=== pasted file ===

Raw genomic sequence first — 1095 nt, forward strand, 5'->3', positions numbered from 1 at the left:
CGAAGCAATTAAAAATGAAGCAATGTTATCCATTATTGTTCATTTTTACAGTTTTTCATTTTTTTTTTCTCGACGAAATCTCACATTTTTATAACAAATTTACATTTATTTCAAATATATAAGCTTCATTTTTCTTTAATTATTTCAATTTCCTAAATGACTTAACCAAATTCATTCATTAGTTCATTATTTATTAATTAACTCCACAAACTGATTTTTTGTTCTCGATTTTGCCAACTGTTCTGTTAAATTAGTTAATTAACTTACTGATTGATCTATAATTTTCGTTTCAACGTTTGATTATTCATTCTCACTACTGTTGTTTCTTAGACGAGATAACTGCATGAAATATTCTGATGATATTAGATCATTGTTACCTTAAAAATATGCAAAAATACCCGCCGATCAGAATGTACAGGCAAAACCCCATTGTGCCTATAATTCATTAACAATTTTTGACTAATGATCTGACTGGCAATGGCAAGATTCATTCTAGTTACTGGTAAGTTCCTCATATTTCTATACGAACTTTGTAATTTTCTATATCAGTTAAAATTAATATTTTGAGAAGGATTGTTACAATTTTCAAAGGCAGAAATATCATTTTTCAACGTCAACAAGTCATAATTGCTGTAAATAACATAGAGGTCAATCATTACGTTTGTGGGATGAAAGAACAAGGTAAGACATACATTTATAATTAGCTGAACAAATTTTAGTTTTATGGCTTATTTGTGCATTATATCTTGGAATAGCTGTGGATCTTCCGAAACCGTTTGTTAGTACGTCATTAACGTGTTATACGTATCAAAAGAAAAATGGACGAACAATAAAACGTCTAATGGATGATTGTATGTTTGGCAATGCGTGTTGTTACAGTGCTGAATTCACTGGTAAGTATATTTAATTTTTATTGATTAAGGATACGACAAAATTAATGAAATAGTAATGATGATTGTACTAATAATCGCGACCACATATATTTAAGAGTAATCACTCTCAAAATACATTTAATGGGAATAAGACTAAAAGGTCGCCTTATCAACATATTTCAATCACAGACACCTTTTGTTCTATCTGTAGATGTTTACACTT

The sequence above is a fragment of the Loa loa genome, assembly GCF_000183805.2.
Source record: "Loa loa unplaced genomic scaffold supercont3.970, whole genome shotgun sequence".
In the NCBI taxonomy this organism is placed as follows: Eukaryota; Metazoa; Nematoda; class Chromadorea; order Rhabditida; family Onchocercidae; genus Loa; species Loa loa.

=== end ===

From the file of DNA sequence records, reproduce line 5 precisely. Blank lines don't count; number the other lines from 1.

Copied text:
In the NCBI taxonomy this organism is placed as follows: Eukaryota; Metazoa; Nematoda; class Chromadorea; order Rhabditida; family Onchocercidae; genus Loa; species Loa loa.